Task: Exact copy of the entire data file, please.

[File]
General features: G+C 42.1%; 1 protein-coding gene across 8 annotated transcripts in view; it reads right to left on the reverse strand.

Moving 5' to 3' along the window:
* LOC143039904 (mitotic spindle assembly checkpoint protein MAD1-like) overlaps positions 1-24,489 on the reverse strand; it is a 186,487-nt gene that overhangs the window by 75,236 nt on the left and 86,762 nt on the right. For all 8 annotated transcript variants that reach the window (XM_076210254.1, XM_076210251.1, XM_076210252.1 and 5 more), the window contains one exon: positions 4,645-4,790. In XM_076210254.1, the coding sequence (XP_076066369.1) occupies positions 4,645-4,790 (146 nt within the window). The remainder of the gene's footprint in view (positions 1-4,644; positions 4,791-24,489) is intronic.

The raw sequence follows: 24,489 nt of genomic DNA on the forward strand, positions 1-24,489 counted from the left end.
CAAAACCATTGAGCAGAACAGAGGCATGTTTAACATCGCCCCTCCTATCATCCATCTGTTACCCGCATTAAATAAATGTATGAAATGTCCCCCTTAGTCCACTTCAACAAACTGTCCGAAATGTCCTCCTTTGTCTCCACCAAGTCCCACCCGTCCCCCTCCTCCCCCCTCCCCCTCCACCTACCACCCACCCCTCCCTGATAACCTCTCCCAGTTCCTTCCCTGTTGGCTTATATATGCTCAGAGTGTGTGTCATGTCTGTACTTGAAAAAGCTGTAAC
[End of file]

General features: G+C 42.1%; 1 protein-coding gene across 8 annotated transcripts in view; it reads right to left on the reverse strand.

Moving 5' to 3' along the window:
* LOC143039904 (mitotic spindle assembly checkpoint protein MAD1-like) overlaps positions 1-24,489 on the reverse strand; it is a 186,487-nt gene that overhangs the window by 75,236 nt on the left and 86,762 nt on the right. For all 8 annotated transcript variants that reach the window (XM_076210254.1, XM_076210251.1, XM_076210252.1 and 5 more), the window contains one exon: positions 4,645-4,790. In XM_076210254.1, the coding sequence (XP_076066369.1) occupies positions 4,645-4,790 (146 nt within the window). The remainder of the gene's footprint in view (positions 1-4,644; positions 4,791-24,489) is intronic.

The raw sequence follows: 24,489 nt of genomic DNA on the forward strand, positions 1-24,489 counted from the left end.
CAAAACCATTGAGCAGAACAGAGGCATGTTTAACATCGCCCCTCCTATCATCCATCTGTTACCCGCATTAAATAAATGTATGAAATGTCCCCCTTAGTCCACTTCAACAAACTGTCCGAAATGTCCTCCTTTGTCTCCACCAAGTCCCACCCGTCCCCCTCCTCCCCCCTCCCCCTCCACCTACCACCCACCCCTCCCTGATAACCTCTCCCAGTTCCTTCCCTGTTGGCTTATATATGCTCAGAGTGTGTGTCATGTCTGTACTTGAAAAAGCTGTAAC